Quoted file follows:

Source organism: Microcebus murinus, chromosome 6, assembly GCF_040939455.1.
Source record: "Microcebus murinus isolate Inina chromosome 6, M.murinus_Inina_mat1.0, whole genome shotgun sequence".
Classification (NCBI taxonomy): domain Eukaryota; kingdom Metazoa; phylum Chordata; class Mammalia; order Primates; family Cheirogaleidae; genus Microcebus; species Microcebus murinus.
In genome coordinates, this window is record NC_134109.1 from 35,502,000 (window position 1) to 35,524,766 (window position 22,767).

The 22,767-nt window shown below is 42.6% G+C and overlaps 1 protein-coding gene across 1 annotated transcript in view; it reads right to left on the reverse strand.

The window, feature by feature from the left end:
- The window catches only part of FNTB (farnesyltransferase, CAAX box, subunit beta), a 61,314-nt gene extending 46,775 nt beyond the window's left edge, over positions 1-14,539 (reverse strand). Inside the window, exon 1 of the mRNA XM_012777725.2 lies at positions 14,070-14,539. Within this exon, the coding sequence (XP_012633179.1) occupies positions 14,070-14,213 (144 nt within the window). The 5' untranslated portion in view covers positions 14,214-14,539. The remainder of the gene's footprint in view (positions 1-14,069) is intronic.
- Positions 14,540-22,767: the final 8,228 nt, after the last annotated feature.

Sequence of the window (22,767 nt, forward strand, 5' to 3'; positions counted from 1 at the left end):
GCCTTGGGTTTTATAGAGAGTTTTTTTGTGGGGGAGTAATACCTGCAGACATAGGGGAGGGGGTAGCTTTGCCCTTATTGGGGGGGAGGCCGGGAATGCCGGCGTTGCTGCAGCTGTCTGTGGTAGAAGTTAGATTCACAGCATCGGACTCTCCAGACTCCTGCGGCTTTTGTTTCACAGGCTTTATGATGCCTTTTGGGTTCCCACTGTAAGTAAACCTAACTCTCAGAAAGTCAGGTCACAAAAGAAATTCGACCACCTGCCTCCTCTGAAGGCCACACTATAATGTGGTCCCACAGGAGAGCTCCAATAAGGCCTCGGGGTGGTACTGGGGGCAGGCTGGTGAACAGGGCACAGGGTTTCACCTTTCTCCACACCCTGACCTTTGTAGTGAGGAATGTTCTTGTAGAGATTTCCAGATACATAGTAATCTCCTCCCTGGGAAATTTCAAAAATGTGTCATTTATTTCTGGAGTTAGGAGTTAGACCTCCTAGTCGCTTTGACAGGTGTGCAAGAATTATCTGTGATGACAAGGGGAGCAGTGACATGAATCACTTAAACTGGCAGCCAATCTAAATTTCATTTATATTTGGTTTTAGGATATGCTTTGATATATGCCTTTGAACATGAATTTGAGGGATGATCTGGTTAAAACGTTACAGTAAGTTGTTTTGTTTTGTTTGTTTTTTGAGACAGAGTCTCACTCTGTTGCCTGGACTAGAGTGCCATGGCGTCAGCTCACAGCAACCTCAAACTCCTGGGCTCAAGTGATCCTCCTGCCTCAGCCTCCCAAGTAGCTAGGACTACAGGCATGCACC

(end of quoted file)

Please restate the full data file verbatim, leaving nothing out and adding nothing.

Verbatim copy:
Source organism: Microcebus murinus, chromosome 6, assembly GCF_040939455.1.
Source record: "Microcebus murinus isolate Inina chromosome 6, M.murinus_Inina_mat1.0, whole genome shotgun sequence".
Classification (NCBI taxonomy): domain Eukaryota; kingdom Metazoa; phylum Chordata; class Mammalia; order Primates; family Cheirogaleidae; genus Microcebus; species Microcebus murinus.
In genome coordinates, this window is record NC_134109.1 from 35,502,000 (window position 1) to 35,524,766 (window position 22,767).

The 22,767-nt window shown below is 42.6% G+C and overlaps 1 protein-coding gene across 1 annotated transcript in view; it reads right to left on the reverse strand.

The window, feature by feature from the left end:
- The window catches only part of FNTB (farnesyltransferase, CAAX box, subunit beta), a 61,314-nt gene extending 46,775 nt beyond the window's left edge, over positions 1-14,539 (reverse strand). Inside the window, exon 1 of the mRNA XM_012777725.2 lies at positions 14,070-14,539. Within this exon, the coding sequence (XP_012633179.1) occupies positions 14,070-14,213 (144 nt within the window). The 5' untranslated portion in view covers positions 14,214-14,539. The remainder of the gene's footprint in view (positions 1-14,069) is intronic.
- Positions 14,540-22,767: the final 8,228 nt, after the last annotated feature.

Sequence of the window (22,767 nt, forward strand, 5' to 3'; positions counted from 1 at the left end):
GCCTTGGGTTTTATAGAGAGTTTTTTTGTGGGGGAGTAATACCTGCAGACATAGGGGAGGGGGTAGCTTTGCCCTTATTGGGGGGGAGGCCGGGAATGCCGGCGTTGCTGCAGCTGTCTGTGGTAGAAGTTAGATTCACAGCATCGGACTCTCCAGACTCCTGCGGCTTTTGTTTCACAGGCTTTATGATGCCTTTTGGGTTCCCACTGTAAGTAAACCTAACTCTCAGAAAGTCAGGTCACAAAAGAAATTCGACCACCTGCCTCCTCTGAAGGCCACACTATAATGTGGTCCCACAGGAGAGCTCCAATAAGGCCTCGGGGTGGTACTGGGGGCAGGCTGGTGAACAGGGCACAGGGTTTCACCTTTCTCCACACCCTGACCTTTGTAGTGAGGAATGTTCTTGTAGAGATTTCCAGATACATAGTAATCTCCTCCCTGGGAAATTTCAAAAATGTGTCATTTATTTCTGGAGTTAGGAGTTAGACCTCCTAGTCGCTTTGACAGGTGTGCAAGAATTATCTGTGATGACAAGGGGAGCAGTGACATGAATCACTTAAACTGGCAGCCAATCTAAATTTCATTTATATTTGGTTTTAGGATATGCTTTGATATATGCCTTTGAACATGAATTTGAGGGATGATCTGGTTAAAACGTTACAGTAAGTTGTTTTGTTTTGTTTGTTTTTTGAGACAGAGTCTCACTCTGTTGCCTGGACTAGAGTGCCATGGCGTCAGCTCACAGCAACCTCAAACTCCTGGGCTCAAGTGATCCTCCTGCCTCAGCCTCCCAAGTAGCTAGGACTACAGGCATGCACC